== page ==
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Oak Creek Native Not Sorry He Missed Out On 'The Bachelorette'

Randy Lee was sent packing on the season premiere of the popular ABC reality show after his memorable appearance as a grandmother.

Randy Lee, the Oak Creek native who appeared (briefly) on ABC's The Bachelorette, is blunt about his feelings toward the show.

He never watched it prior to appearing on this season's edition.

He's still not a huge fan, and wasn't terribly disappointed when he got bounced in the season premiere. 

And he hasn't watched more than a few episodes since.

Lee was back in his hometown this week and spoke to Oak Creek Patch about his time growing up here, his acting career and the backstory on his time on the popular ABC series.

The Bachelorette

It wasn't his idea to go on the show, Lee said. Christine Gestl, one of his sisters and an Oak Creek resident, is a huge fan of the show and nominated her bachelor, Los Angeles-living brother.

Lee laughed when she told him and didn't think much of it again until he got a call from ABC asking him to go through an extensive interview process. Several interviews and drug, STD and psychological tests later, he was informed he was selected out of thousands of nominations.

Then, the debate started. Lee is an actor trying to make it in Los Angeles, and was wary about the impact of a reality show on his career. But after discussions with agents and others in the business, he decided to give it a shot, thinking it could be a springboard for the things he actually wanted to do.

"The consensus was that most likely it's a good idea, but it could backfire," Lee said. "I really debated for awhile.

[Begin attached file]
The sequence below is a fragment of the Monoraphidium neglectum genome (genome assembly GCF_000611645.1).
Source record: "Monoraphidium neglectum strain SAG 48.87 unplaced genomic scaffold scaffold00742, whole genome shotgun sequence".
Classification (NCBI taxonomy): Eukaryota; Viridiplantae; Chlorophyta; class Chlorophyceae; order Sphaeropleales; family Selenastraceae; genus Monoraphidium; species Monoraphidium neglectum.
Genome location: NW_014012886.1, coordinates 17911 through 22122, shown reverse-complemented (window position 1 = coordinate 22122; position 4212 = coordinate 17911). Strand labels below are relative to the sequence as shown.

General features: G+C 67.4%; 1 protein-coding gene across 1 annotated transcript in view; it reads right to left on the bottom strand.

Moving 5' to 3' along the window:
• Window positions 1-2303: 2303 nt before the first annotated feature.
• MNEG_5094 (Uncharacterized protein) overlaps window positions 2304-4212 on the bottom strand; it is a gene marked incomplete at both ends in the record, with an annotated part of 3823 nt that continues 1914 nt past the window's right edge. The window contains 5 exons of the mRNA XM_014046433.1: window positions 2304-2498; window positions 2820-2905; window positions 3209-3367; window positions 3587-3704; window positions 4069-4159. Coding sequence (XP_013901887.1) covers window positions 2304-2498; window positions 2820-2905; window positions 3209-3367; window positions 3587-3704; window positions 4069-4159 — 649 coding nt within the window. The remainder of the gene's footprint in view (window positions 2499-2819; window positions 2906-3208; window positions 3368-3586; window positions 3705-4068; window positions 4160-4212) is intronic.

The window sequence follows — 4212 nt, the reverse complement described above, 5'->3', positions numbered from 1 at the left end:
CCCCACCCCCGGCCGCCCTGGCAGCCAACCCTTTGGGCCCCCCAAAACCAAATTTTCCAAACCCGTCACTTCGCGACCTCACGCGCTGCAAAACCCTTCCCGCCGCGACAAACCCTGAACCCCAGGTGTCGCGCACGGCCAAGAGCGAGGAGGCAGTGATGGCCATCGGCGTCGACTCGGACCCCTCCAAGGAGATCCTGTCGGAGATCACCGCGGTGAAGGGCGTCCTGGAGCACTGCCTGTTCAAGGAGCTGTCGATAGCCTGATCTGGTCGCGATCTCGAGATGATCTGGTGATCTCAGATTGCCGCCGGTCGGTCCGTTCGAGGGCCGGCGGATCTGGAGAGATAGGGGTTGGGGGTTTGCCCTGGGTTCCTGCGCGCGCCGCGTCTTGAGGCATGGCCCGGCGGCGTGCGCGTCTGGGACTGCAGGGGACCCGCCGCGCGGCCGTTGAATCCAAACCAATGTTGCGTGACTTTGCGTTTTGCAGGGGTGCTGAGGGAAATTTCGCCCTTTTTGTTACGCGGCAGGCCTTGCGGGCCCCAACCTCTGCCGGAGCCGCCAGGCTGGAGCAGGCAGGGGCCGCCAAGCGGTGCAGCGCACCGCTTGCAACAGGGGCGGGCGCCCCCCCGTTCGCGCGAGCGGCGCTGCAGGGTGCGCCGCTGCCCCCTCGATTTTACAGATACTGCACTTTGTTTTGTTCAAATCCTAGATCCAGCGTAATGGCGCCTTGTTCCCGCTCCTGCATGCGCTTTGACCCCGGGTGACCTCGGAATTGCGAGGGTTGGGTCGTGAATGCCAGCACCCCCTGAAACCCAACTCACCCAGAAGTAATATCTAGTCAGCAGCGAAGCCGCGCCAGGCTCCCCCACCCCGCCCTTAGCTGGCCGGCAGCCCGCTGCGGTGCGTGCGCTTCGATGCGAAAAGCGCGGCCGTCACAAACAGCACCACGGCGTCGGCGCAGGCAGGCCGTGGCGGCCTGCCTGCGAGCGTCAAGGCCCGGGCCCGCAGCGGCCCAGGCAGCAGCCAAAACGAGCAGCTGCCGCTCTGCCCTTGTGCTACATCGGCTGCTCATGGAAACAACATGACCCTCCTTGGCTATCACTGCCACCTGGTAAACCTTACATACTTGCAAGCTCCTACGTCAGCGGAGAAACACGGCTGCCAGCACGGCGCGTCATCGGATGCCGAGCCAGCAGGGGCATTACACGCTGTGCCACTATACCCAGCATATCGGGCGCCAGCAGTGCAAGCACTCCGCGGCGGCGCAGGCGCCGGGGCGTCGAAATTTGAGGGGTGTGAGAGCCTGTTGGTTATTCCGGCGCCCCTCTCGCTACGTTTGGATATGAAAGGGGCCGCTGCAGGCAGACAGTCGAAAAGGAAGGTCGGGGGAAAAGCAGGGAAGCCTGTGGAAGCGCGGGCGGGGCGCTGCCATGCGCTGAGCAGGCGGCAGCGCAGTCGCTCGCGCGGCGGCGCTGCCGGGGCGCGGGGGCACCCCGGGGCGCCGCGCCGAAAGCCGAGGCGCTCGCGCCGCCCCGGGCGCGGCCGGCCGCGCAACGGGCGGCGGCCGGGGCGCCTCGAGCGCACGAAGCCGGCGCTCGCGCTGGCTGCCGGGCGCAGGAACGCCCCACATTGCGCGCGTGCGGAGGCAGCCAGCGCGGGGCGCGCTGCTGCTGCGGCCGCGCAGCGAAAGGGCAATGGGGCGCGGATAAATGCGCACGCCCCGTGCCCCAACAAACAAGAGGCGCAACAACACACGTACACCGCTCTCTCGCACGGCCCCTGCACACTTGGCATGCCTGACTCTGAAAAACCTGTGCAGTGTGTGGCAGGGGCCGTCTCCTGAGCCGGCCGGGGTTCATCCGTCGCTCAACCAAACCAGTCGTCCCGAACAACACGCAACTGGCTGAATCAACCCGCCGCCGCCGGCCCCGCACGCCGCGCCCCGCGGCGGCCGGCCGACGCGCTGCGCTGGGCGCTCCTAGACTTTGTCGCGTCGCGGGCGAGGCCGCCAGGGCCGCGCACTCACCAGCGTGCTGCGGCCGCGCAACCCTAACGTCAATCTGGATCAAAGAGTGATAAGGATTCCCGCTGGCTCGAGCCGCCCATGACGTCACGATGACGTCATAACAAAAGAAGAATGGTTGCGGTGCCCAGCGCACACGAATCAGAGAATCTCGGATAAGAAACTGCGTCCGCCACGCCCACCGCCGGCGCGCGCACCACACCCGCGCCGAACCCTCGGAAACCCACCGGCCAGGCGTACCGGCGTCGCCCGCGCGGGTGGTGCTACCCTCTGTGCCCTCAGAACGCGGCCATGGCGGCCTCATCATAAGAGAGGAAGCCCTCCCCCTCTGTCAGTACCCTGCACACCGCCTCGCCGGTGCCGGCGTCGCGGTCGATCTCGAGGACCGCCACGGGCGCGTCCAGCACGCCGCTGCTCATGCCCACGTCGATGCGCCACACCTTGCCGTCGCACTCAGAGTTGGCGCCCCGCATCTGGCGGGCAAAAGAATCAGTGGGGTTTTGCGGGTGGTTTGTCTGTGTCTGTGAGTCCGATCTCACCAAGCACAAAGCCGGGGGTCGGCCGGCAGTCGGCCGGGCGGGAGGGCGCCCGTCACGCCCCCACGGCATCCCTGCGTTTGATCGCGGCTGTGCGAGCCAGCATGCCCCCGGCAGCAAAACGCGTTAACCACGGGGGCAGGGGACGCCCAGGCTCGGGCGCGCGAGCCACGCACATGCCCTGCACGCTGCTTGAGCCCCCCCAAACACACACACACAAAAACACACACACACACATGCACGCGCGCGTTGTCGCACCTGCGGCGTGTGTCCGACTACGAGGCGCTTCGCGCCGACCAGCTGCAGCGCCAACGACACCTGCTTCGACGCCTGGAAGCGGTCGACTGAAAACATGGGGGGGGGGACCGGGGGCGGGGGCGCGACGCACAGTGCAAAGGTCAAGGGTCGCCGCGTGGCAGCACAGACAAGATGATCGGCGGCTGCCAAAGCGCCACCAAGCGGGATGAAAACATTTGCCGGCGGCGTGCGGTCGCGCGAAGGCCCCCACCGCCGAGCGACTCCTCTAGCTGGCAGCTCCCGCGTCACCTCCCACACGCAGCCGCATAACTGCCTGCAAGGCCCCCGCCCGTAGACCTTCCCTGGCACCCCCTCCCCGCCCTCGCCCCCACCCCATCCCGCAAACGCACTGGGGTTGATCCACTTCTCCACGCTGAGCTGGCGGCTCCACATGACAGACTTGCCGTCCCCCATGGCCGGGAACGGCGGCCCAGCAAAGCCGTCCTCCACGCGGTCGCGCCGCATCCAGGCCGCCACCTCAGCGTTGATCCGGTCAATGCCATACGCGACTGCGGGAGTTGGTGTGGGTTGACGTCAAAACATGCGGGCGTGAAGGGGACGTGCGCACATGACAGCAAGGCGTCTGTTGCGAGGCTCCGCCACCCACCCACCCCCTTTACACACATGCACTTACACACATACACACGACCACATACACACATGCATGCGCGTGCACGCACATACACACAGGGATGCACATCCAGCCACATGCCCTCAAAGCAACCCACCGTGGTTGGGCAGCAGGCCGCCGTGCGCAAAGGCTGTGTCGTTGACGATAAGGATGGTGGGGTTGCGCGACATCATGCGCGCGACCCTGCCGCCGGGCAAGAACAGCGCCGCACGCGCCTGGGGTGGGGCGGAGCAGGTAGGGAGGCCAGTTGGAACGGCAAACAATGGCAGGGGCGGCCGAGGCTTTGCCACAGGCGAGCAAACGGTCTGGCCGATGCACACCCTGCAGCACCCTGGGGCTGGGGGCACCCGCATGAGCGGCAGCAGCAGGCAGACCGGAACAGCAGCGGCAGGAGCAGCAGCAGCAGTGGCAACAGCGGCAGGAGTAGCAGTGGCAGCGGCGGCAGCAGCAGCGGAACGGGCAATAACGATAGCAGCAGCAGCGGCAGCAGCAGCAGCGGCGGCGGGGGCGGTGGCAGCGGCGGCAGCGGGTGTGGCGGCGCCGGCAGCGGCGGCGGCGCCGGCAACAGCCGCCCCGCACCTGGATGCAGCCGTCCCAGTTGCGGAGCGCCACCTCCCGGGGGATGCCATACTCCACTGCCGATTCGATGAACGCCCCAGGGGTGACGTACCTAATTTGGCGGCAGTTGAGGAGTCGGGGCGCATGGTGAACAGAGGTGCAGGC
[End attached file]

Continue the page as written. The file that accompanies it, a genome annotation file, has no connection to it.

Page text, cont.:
"There's a thin line between being in reality (TV) and being an actor. If you're a true actor, you don't want to do reality. But it's kind of being skewed in that reality is becoming so much more popular that it's almost like it could be an 'in' for you."

That line of thinking very much played into what happened when he got there.

Fans of the show will remember Lee for wearing a "grandma" outfit when he was introduced to Emily Maynard, the Bachelorette. But that happened only after his other plans got shot down, Lee said.

"I had all these ideas," Lee said.

He wanted to come in with a marching band. Or after rose pedals got blown out of a snow machine and rained down on Emily. But after producers nixed those ideas, he continued to talk with them about what he could do to be memorable and funny.

That's when a producer told him about the grandmother that appeared on the previous season of The Bachelor. Emily is a fan of that show and would probably have a frame of reference, so Lee decided to try it.

If nothing else, Lee thought, it could get him publicity for his web series that will be released this summer and pitched to TV networks.

But besides, he says, it's at least more memorable than the other contestants.

"I was bored with the show," he said of filming the first episode.